they started timidly with home ranges featuring their characteristic insignia: think versace, hermes (they also did and re-did furniture), paul smith, armani and missoni. and you know what to expect: medusa heads and gold, beautifully intricate primary colour and horse riding motifs, syncopated colourful stripes, a world of earth tones and soothing jigsaws. why not use your trademark and in-house designers to conquer a new market segment?
it went as far as mass production brands as zara and h&m having their own home ranges. because that very thick layer of low-end clients have apartments, too. why not help them out by offering a range of cheap, cute home items? i always dreamed that when h&m opened here, they’d bring along their mail order home range…
and then come my favourites, the weirdoes: rick owens and margiela, diesel and acne. they did limited collections of exploratory items with high production values aka high final price. but that is expected from them: it is their ethos – design bordering on art addressed to a very narrow market and to a slightly wider group of adoring fans who will give and arm and leg to own one of those cult pieces.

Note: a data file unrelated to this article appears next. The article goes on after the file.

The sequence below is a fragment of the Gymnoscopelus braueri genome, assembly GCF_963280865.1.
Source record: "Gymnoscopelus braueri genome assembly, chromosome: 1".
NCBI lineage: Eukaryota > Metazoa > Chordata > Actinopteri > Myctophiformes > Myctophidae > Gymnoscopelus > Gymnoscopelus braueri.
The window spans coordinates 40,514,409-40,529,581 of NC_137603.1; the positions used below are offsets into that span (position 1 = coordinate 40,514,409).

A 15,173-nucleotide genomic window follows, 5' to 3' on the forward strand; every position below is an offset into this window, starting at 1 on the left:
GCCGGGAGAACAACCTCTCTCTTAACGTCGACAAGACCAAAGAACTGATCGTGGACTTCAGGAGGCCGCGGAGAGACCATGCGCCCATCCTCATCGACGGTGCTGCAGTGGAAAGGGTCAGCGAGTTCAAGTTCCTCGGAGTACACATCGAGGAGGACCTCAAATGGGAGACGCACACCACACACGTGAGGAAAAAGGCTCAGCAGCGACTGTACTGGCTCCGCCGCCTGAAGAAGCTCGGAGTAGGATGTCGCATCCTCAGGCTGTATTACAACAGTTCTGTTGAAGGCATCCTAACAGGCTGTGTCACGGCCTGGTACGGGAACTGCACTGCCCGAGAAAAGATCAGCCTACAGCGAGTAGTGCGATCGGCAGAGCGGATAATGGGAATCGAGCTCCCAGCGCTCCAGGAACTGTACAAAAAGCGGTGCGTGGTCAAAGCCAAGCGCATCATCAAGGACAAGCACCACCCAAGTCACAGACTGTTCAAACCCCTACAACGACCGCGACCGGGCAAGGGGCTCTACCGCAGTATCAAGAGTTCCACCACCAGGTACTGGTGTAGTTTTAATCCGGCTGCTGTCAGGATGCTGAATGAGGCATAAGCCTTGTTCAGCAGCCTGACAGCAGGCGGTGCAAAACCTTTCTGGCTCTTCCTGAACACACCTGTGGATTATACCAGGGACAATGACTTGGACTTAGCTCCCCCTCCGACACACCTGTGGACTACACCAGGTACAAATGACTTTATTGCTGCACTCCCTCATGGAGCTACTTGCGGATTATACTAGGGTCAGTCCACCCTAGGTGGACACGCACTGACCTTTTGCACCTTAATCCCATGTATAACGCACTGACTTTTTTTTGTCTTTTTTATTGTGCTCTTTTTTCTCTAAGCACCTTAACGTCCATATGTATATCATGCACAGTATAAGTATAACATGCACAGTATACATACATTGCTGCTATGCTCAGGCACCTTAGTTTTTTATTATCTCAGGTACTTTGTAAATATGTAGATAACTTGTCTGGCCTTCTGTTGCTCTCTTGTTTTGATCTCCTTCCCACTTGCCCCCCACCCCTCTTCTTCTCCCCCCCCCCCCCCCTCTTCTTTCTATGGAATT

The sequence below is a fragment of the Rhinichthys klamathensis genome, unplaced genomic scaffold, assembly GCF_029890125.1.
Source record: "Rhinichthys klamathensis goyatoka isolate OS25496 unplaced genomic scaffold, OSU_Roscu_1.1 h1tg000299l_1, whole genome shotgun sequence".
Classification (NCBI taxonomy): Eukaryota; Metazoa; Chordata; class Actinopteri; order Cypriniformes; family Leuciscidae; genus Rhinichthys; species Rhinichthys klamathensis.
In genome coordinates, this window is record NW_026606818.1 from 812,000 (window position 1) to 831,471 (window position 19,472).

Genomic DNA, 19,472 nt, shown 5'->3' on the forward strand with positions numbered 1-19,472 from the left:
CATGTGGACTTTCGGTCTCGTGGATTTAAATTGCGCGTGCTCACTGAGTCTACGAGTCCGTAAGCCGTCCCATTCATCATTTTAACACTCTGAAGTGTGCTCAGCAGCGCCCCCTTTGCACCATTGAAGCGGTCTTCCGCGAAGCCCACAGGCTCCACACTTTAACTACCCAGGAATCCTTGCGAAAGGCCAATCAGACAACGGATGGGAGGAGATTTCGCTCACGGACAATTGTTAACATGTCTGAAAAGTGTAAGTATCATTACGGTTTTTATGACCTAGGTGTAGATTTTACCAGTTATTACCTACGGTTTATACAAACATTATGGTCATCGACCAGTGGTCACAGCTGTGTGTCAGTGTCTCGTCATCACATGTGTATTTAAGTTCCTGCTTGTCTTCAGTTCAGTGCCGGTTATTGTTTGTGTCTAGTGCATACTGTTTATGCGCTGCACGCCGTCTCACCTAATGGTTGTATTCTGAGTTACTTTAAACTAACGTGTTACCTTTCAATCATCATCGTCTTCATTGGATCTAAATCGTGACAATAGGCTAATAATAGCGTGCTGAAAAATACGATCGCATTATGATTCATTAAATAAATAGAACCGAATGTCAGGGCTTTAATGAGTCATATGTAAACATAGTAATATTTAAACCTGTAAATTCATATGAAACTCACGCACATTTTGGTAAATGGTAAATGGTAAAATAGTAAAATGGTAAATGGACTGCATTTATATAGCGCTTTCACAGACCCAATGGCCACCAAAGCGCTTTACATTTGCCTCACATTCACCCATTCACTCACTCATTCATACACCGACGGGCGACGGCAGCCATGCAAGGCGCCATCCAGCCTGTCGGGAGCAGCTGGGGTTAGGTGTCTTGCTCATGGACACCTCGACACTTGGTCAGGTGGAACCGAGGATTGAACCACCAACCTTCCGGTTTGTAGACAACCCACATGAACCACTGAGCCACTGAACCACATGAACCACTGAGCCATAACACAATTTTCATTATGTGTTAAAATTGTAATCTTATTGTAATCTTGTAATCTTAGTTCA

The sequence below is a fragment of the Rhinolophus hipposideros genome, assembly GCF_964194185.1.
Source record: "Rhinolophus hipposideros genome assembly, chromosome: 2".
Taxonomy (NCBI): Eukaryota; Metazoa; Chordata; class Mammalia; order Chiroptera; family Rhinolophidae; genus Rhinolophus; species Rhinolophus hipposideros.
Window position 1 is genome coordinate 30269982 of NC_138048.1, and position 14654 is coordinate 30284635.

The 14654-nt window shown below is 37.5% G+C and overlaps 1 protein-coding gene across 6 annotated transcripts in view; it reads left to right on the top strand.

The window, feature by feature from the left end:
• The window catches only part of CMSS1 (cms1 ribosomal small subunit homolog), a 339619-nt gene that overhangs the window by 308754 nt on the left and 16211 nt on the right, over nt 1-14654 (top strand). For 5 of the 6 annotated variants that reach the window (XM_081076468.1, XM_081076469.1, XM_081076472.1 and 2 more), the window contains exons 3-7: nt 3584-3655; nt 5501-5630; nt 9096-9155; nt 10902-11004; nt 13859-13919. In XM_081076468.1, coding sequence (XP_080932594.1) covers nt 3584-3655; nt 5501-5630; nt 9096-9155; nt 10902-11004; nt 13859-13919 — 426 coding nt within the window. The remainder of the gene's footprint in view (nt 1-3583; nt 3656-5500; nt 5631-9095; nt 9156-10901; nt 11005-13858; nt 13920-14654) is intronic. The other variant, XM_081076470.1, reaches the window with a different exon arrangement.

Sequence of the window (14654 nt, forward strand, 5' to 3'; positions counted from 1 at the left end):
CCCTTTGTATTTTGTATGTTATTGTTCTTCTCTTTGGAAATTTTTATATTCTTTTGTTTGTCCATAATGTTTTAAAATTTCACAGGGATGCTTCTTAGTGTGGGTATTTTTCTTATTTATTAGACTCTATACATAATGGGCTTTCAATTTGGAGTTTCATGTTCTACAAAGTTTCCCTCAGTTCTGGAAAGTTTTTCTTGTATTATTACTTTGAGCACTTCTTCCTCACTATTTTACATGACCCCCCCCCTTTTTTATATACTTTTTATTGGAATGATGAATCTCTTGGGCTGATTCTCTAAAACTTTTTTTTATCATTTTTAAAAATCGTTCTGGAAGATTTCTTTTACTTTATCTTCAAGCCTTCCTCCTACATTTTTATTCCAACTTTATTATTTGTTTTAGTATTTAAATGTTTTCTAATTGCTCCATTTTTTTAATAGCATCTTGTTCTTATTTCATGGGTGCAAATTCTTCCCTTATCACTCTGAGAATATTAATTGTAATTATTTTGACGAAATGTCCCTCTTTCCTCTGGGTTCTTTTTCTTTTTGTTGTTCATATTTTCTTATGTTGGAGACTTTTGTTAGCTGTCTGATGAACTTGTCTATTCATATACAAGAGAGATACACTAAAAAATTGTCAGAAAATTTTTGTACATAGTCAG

rick owens put out his monolithic take on furniture and then made a stone bedroom for a dead princess as an installation. he cites brancusi as one of his inspirations and it shows in the heavy, linear shapes and the materials he uses.
ps: if you are in london until november the 19, check his new work show. see his website for details.
acne‘s poly-orientation is in its dna and their experimental nature is embedded in the design of the furniture line that includes distorted, asymmetric pieces upholstered in denim created by acne creative director jonny johansson using swedish household name carl malmsten‘s new berlin sofa as a starting point. so yes, they are meant to make you think you may be hallucinating…
money issues aside, i’d furnish my place with acne’s lsd-trip and diesel’s comfy pieces.
what about you?